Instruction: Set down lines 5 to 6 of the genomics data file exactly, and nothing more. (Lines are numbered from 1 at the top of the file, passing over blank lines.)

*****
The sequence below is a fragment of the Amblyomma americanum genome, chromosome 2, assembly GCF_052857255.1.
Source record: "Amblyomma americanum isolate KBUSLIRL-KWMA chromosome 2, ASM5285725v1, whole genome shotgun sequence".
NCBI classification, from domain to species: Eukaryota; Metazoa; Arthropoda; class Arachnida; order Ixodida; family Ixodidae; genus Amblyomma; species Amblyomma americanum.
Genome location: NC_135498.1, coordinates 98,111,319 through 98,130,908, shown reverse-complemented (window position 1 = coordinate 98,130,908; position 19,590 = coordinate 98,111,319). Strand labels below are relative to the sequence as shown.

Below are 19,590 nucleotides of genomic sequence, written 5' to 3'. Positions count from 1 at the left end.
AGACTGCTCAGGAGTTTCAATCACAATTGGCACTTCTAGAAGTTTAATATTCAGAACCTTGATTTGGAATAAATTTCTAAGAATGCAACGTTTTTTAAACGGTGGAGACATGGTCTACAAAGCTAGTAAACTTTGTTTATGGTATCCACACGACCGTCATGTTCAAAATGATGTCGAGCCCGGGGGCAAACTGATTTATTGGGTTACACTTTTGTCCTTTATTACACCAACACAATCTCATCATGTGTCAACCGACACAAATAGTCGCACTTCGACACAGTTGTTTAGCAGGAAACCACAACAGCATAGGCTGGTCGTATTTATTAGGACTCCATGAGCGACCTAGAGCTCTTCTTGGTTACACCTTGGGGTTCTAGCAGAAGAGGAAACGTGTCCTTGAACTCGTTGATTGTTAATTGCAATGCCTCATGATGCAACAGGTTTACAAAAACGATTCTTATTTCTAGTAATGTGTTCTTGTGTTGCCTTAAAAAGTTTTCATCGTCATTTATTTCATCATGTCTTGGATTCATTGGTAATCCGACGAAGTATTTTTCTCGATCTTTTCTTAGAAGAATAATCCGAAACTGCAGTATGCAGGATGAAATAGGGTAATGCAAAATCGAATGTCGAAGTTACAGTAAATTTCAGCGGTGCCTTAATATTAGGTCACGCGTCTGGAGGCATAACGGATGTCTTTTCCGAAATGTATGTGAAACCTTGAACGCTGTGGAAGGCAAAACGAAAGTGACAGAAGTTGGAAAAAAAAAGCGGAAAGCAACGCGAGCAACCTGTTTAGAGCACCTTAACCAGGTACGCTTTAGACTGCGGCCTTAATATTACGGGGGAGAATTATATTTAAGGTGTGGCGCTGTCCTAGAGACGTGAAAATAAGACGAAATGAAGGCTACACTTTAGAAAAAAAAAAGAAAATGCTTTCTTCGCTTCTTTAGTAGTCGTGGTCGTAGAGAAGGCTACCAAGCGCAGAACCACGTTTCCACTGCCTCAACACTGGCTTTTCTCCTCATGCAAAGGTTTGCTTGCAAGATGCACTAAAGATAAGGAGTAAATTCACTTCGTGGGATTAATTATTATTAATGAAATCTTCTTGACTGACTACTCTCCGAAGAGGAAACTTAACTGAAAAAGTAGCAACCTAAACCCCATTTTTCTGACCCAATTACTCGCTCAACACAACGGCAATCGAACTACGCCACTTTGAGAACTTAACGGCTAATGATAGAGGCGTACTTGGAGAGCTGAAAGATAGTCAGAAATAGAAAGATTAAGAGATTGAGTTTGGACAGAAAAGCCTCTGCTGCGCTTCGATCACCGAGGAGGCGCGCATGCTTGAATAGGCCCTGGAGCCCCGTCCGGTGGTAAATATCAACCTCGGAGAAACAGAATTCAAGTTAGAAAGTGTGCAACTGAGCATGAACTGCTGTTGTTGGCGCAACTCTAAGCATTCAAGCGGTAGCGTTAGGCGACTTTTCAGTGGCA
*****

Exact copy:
Below are 19,590 nucleotides of genomic sequence, written 5' to 3'. Positions count from 1 at the left end.
AGACTGCTCAGGAGTTTCAATCACAATTGGCACTTCTAGAAGTTTAATATTCAGAACCTTGATTTGGAATAAATTTCTAAGAATGCAACGTTTTTTAAACGGTGGAGACATGGTCTACAAAGCTAGTAAACTTTGTTTATGGTATCCACACGACCGTCATGTTCAAAATGATGTCGAGCCCGGGGGCAAACTGATTTATTGGGTTACACTTTTGTCCTTTATTACACCAACACAATCTCATCATGTGTCAACCGACACAAATAGTCGCACTTCGACACAGTTGTTTAGCAGGAAACCACAACAGCATAGGCTGGTCGTATTTATTAGGACTCCATGAGCGACCTAGAGCTCTTCTTGGTTACACCTTGGGGTTCTAGCAGAAGAGGAAACGTGTCCTTGAACTCGTTGATTGTTAATTGCAATGCCTCATGATGCAACAGGTTTACAAAAACGATTCTTATTTCTAGTAATGTGTTCTTGTGTTGCCTTAAAAAGTTTTCATCGTCATTTATTTCATCATGTCTTGGATTCATTGGTAATCCGACGAAGTATTTTTCTCGATCTTTTCTTAGAAGAATAATCCGAAACTGCAGTATGCAGGATGAAATAGGGTAATGCAAAATCGAATGTCGAAGTTACAGTAAATTTCAGCGGTGCCTTAATATTAGGTCACGCGTCTGGAGGCATAACGGATGTCTTTTCCGAAATGTATGTGAAACCTTGAACGCTGTGGAAGGCAAAACGAAAGTGACAGAAGTTGGAAAAAAAAAGCGGAAAGCAACGCGAGCAACCTGTTTAGAGCACCTTAACCAGGTACGCTTTAGACTGCGGCCTTAATATTACGGGGGAGAATTATATTTAAGGTGTGGCGCTGTCCTAGAGACGTGAAAATAAGACGAAATGAAGGCTACACTTTAGAAAAAAAAAAGAAAATGCTTTCTTCGCTTCTTTAGTAGTCGTGGTCGTAGAGAAGGCTACCAAGCGCAGAACCACGTTTCCACTGCCTCAACACTGGCTTTTCTCCTCATGCAAAGGTTTGCTTGCAAGATGCACTAAAGATAAGGAGTAAATTCACTTCGTGGGATTAATTATTATTAATGAAATCTTCTTGACTGACTACTCTCCGAAGAGGAAACTTAACTGAAAAAGTAGCAACCTAAACCCCATTTTTCTGACCCAATTACTCGCTCAACACAACGGCAATCGAACTACGCCACTTTGAGAACTTAACGGCTAATGATAGAGGCGTACTTGGAGAGCTGAAAGATAGTCAGAAATAGAAAGATTAAGAGATTGAGTTTGGACAGAAAAGCCTCTGCTGCGCTTCGATCACCGAGGAGGCGCGCATGCTTGAATAGGCCCTGGAGCCCCGTCCGGTGGTAAATATCAACCTCGGAGAAACAGAATTCAAGTTAGAAAGTGTGCAACTGAGCATGAACTGCTGTTGTTGGCGCAACTCTAAGCATTCAAGCGGTAGCGTTAGGCGACTTTTCAGTGGCA